found a dome with a figure on it. ' 
He poiiited as he spoke to the colossal figure of Victory. 





mH iin^nH^^^^^^^^^^^^^h^B 





THE ART PALACE^MEETISG-PLACE of the worlds congress Al'XILIARY. 

Thome \va.^ mystified. He was just from work, with 
lime-dust on his clothes, and infinite astonishment on his 
honest face, 

"W.I y. Rose, lass !" he said at last. " My own daughter, 
where have you sprung from ? " 

'* Oh, father," she said, as she flung her arms round his 
neck, and kissed him tenderly, " how glad 1 am to be at 
home once more." 

For it was seven years since she had been in a house that 
she could regard as her o«ti. Mrs. Julia pleaded an en- 
gagement elsewhere, promised to come hack to-morrow, 
and I ft Rose with her father. Taking the cable car, 
she returned to the city, and established herself at a 
modest but comfortable hotel close to the centre of the 


Rose was too weary to talk much. Hrr father told her 
that he was doing well, and had quite recovered from the 
illness which had led him to cross the sea. He was busy 
at a special job in the Fair, he said. It was not quite 
flashed, altliough the Fair had been opened a month. He 

for which the dome of the Art Building serves as a 

"Yes, sir," said his American cicerone, "that building is 
reckoned the most beautiful palace in the Exposition. Tliat 
is ivhy ive crowned it with the winged Victory. It cost 
670,000 dols. to build, and covers nearly five acres. It is 
500 feet long, and^— " 

" Have mercy," said Irene, with a gesture of mock dis- 
may. "You Americans are quite too awfully statistical 
for anything Ever siuce I came to this country, I hardly 
dare open my mouth to ask a question for fear of beinij 
drenched with a shower-bath of statistics. I really 
begin to be afraid, when 1 temaik that the sun is bright, 
that 1 shall be tdd how many miles he is distant, 
and " 

" How many dcllars he cost to put together," said Cora|^ 
ton. " Without that item of information, no thoroughbred 
American ever rests content. It is a splendid illustration 
of the genius of this wendeiful people. They have onhf 
one mctewa'd of value, and they never rest till they have 



From the Old World to the New. 

feduced eferj'thiiig tu its measurement. The Parthenon 
13 worth so many dullars, the Coliseum so many dollars, 
the Holy Si'pukJire so many dollars, and so fortli. Wliat 
the dollar cannot reckon is not worth reckoning, J guess. 
But, come along, don't let us begin philosophising. 1 want 
to tell you about the World's Congress Auxiliary, which 
ttieets here. " 

" The what ? " said Irene. " Why cannot we have a 
h'lorter oatne'^ All American socielies seem to ha\-e as 
maay litles as a royal prince or princess has in the Old 
World. What is tlie World s Congress, etc. ? " 

"Madim 'said the American, stifily, "it is what your 
Teonysoo toresaw fifty years ago, when he sang of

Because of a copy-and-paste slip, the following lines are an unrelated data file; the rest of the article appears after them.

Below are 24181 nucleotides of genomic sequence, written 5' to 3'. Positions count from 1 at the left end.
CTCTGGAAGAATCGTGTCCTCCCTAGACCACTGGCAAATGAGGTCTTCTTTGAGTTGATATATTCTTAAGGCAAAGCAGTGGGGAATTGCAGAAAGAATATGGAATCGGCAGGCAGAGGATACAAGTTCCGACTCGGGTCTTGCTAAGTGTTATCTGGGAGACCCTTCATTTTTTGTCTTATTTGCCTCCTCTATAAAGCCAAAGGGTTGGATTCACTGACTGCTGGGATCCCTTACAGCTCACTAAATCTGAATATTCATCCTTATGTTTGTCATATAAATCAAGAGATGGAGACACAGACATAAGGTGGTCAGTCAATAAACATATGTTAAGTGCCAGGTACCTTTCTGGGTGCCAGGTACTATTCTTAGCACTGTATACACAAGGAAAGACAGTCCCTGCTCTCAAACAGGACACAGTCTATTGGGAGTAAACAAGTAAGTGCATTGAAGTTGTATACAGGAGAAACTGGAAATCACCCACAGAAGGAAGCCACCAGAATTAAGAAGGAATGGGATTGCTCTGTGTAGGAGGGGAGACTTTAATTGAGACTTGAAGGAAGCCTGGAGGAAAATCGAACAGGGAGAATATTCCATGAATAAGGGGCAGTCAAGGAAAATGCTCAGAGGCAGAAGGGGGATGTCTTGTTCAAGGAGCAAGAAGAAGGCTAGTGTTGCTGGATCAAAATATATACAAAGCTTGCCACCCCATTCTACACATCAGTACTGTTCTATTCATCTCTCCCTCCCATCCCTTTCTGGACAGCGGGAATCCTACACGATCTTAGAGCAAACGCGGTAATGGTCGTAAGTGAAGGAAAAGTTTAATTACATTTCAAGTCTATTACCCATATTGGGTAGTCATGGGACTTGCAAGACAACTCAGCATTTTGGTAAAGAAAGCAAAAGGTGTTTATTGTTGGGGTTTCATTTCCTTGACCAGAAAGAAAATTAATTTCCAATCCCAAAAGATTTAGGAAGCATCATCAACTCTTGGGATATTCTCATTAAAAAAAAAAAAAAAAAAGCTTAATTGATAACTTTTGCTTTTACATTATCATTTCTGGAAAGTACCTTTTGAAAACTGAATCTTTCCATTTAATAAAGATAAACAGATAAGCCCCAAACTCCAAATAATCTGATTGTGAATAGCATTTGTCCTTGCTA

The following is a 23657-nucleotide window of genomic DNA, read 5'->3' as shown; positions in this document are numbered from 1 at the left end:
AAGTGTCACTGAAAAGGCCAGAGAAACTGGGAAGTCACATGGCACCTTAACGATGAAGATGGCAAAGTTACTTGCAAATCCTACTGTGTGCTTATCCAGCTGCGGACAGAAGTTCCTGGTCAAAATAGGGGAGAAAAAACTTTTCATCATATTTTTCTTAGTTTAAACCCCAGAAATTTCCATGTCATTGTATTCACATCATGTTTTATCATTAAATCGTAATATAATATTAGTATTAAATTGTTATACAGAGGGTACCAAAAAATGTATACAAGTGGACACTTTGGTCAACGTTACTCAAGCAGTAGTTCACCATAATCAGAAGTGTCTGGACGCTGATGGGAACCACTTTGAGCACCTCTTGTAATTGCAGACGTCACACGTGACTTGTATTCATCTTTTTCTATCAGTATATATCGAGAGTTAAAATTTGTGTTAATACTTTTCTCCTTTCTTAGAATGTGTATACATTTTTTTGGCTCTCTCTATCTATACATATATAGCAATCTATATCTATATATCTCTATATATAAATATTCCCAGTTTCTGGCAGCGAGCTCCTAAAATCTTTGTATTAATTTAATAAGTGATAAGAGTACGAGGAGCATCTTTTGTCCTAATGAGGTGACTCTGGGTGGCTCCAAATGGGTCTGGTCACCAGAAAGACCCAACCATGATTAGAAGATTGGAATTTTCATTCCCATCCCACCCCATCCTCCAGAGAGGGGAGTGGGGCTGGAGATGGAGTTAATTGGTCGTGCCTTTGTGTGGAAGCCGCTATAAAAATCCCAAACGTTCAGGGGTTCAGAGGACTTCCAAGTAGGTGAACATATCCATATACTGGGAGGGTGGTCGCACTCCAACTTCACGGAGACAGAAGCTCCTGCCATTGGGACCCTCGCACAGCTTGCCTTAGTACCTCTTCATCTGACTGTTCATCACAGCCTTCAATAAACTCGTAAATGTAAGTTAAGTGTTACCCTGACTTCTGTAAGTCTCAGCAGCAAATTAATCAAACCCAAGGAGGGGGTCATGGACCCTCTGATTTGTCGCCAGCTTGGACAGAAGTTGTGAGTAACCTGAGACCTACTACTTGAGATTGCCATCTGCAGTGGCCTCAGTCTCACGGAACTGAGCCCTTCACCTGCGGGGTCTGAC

• The Parliament of Man, the Federation <jf the World." 

As they departed for the Exhibt r,r . „ 
of Charities and Corrections, the doctor sin ^"«>'> 
Vernon would go anywhere for a sen«iL ,■ "'^«i 
not^.vonder if she were to end by goin^^Ta sla 

-' Oh, dear me, yes," said Comptoii. 

li£*ris ti.iii* Ka.H A .^ .1 aI. . *. 



where with hi in.' 'AndTfiV" more^'horrihU^'iV 
place, the greater her cra^e to g^ ffi Tol T"**" 'he 
into the buildings. 1 believe I have to tafc^l f ■"' 8" 
debate." "-^ P^'' in the 

The three friends entered the spacious nl-,^„ e 
which was to be used as a senate housi^ or sv'^?'''^' 
ber by men of all politics, and nations and creed, u ''*'"• 

"Yes," said the doctor, good-naturedly, "you are quite 
og^t, Jackson, quite right. It is a great id-a this of the 
Auiihary. Hck is the great Senate of Humanity ; here we 
have as exhibits the ideas that shake the world. The great 
minds which think in every language under hea\-en wtll 
MSemble here to exchange ttieir conclusions and to registc r 
their convictions, but in whatever language they think, they 
must express them in Enghsh," 

,'' ^ gfcat parade-ground for all the cranks of creation," 
»ajd Irene, mth a laugh, " with an agenda-paper of ' How 
to Inaugurate the Milleniuum.' I don t see exactly how they 
wul ever get through. I am sure it would bore me t(j 
tfeath. But here cumes my professor. 1 wonder where 
be IS off to?" 
The professor was in high spirits. 
"Oh ,Misi Vernjn," he said, r«proKhfully, "where 
*ave you been? I w.iitod exactly ^ve minutes far yon 
Miore I descended to inspect the sewerage syst;m of the 
^hibitnn. It IS delightful. I ha^-e been a whole hour 
^tching the fimctioninf of that supjrb masterpiece of 
Mmtary eng, neering. i f only we could deal a j effectively 
with our human refuse ' " 

abo^ut se«Sa2^'?^^'^'°^' """' " '''"'' ''^"^''"' 
,J^u' M!^ """ professor, St is perfection. I think 
Sfivetr;.""' '"'^'^'= '" woVderful. Si., thon- 
^em^fH *='' lavatories empty their contents into a 

^^■Well. but tot tell me what Penology is?" objected 

tos SrtK£!!':,rrefr';'?.'^v^ «f <>-'- 

trast it urith th-T »Pphed seience-and you eati con- 

l-««Sg':!:^The S,'; ="'« Vemon." said the doctor, 

hortbleV,n^^-!iS^eTt^of^'^"" ^""/" »^""" °^ 
«ais, cunaiZ little mS. i^T'"^/ .•"°^*^' ««^"s. «read- 


atj.o *^ *' palaver of your Congress Auxiii- 

as yet, too early in the year for these World WliaL"'^' 
to be in session. August and Septeml^r u-Ai .^'''^ 
gathered together in Iricndly converse represent,; " *** 
all the creeds by which man has endeavZed to fn^" °' 
God. Moslem and Christian, Uuddhistand H^h"'''"**